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Bangladeshi factory disasters: Leading retailers shun summit on sweatshops

'Nine out of the 28 brands' supplied by the Rana Plaza factory went to the meeting

A group of leading fashion retailers have failed to agree a compensation deal for the victims of two disasters in Bangladeshi factories that killed over 1,200 people, with less than a third of the companies that source clothes from the buildings involved even showing up to the meeting.

The meeting in Geneva, chaired by the International Labour Organisation, sought compensation funds for the victims of the Rana Plaza disaster in April, which killed 1,129 people, and a fire at the Tazreen factory last November, which killed 112 workers.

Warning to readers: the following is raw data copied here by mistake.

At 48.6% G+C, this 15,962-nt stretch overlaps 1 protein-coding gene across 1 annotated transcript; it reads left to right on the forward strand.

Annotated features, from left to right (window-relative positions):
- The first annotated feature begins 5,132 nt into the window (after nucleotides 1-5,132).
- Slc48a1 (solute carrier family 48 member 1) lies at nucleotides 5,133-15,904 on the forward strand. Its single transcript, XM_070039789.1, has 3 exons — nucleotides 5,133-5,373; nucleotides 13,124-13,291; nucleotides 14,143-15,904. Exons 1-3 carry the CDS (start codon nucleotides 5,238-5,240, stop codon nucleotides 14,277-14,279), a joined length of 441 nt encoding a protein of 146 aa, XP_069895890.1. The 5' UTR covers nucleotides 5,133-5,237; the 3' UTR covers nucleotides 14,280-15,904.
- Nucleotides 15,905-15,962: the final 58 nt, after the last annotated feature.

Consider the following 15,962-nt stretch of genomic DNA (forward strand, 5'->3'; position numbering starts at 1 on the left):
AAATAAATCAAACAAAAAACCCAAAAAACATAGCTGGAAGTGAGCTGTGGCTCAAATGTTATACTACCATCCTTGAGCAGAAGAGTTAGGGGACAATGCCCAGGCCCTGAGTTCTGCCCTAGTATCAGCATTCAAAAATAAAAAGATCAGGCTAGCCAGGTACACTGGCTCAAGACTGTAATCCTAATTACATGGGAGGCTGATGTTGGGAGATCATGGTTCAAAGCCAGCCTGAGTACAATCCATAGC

The collapse of Rana Plaza, a factory built on swampy ground near  Dhaka, ranks among the world’s worst industrial accidents and has spurred brands to try to improve safety standards at suppliers. But Reuters reported only nine out of the 28 brands supplied by the factory went to the meeting. Those who failed to show up included Wal-Mart and Mango. Several said they wanted to establish their own compensation plans. The IndustriALL trade union, which set up the talks, said the group that met on Thursday agreed to contribute to a fund.

Monika Kemperle of IndustriALL, said: “Consumers will be shocked that almost a half-year has passed since the Rana Plaza disaster with only one brand so far providing any compensation to the disaster’s victims.”

Primark, which was present, also expressed frustration. “The company remains concerned about the length of time it is taking to agree a framework for long-term compensation. As a result the company will now pay a second tranche of emergency aid, lasting three months,” it said. About 3.6 million people work in Bangladesh’s clothing industry. Some of the workforce earns just £25 a month.